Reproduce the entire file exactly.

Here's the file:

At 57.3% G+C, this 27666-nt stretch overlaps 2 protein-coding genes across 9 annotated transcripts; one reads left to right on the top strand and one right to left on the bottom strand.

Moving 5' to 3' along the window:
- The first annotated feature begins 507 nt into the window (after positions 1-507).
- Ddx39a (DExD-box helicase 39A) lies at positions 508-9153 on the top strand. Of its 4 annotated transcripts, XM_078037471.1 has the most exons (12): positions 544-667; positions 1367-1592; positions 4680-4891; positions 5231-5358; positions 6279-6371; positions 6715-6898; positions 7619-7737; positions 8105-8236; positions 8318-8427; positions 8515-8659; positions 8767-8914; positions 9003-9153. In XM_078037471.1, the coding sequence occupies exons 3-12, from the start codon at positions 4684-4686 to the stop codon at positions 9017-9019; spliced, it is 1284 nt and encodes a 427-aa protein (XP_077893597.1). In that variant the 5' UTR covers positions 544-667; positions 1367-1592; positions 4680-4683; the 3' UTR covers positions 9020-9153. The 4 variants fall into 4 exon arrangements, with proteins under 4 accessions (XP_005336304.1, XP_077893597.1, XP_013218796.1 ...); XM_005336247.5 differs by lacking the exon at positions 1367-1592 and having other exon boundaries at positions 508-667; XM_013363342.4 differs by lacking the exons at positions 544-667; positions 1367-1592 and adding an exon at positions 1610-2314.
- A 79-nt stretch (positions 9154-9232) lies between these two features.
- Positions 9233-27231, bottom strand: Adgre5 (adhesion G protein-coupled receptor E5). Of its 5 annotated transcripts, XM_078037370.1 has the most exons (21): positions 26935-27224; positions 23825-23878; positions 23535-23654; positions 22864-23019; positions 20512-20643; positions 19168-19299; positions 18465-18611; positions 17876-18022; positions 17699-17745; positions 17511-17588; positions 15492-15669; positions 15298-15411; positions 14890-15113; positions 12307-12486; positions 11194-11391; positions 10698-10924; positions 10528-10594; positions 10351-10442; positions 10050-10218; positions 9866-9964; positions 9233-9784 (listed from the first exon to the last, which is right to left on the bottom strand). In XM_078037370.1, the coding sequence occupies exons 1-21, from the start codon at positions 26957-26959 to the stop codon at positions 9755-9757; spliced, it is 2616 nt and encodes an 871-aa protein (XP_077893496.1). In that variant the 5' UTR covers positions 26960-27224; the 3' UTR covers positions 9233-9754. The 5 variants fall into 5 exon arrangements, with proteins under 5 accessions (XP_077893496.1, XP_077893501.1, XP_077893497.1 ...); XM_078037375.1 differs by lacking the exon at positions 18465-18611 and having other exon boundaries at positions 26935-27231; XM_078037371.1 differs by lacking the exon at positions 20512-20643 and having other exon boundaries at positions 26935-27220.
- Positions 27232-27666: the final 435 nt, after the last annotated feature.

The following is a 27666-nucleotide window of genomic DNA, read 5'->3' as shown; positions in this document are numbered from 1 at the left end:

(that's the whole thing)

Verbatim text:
At 57.3% G+C, this 27666-nt stretch overlaps 2 protein-coding genes across 9 annotated transcripts; one reads left to right on the top strand and one right to left on the bottom strand.

Moving 5' to 3' along the window:
- The first annotated feature begins 507 nt into the window (after positions 1-507).
- Ddx39a (DExD-box helicase 39A) lies at positions 508-9153 on the top strand. Of its 4 annotated transcripts, XM_078037471.1 has the most exons (12): positions 544-667; positions 1367-1592; positions 4680-4891; positions 5231-5358; positions 6279-6371; positions 6715-6898; positions 7619-7737; positions 8105-8236; positions 8318-8427; positions 8515-8659; positions 8767-8914; positions 9003-9153. In XM_078037471.1, the coding sequence occupies exons 3-12, from the start codon at positions 4684-4686 to the stop codon at positions 9017-9019; spliced, it is 1284 nt and encodes a 427-aa protein (XP_077893597.1). In that variant the 5' UTR covers positions 544-667; positions 1367-1592; positions 4680-4683; the 3' UTR covers positions 9020-9153. The 4 variants fall into 4 exon arrangements, with proteins under 4 accessions (XP_005336304.1, XP_077893597.1, XP_013218796.1 ...); XM_005336247.5 differs by lacking the exon at positions 1367-1592 and having other exon boundaries at positions 508-667; XM_013363342.4 differs by lacking the exons at positions 544-667; positions 1367-1592 and adding an exon at positions 1610-2314.
- A 79-nt stretch (positions 9154-9232) lies between these two features.
- Positions 9233-27231, bottom strand: Adgre5 (adhesion G protein-coupled receptor E5). Of its 5 annotated transcripts, XM_078037370.1 has the most exons (21): positions 26935-27224; positions 23825-23878; positions 23535-23654; positions 22864-23019; positions 20512-20643; positions 19168-19299; positions 18465-18611; positions 17876-18022; positions 17699-17745; positions 17511-17588; positions 15492-15669; positions 15298-15411; positions 14890-15113; positions 12307-12486; positions 11194-11391; positions 10698-10924; positions 10528-10594; positions 10351-10442; positions 10050-10218; positions 9866-9964; positions 9233-9784 (listed from the first exon to the last, which is right to left on the bottom strand). In XM_078037370.1, the coding sequence occupies exons 1-21, from the start codon at positions 26957-26959 to the stop codon at positions 9755-9757; spliced, it is 2616 nt and encodes an 871-aa protein (XP_077893496.1). In that variant the 5' UTR covers positions 26960-27224; the 3' UTR covers positions 9233-9754. The 5 variants fall into 5 exon arrangements, with proteins under 5 accessions (XP_077893496.1, XP_077893501.1, XP_077893497.1 ...); XM_078037375.1 differs by lacking the exon at positions 18465-18611 and having other exon boundaries at positions 26935-27231; XM_078037371.1 differs by lacking the exon at positions 20512-20643 and having other exon boundaries at positions 26935-27220.
- Positions 27232-27666: the final 435 nt, after the last annotated feature.

The following is a 27666-nucleotide window of genomic DNA, read 5'->3' as shown; positions in this document are numbered from 1 at the left end: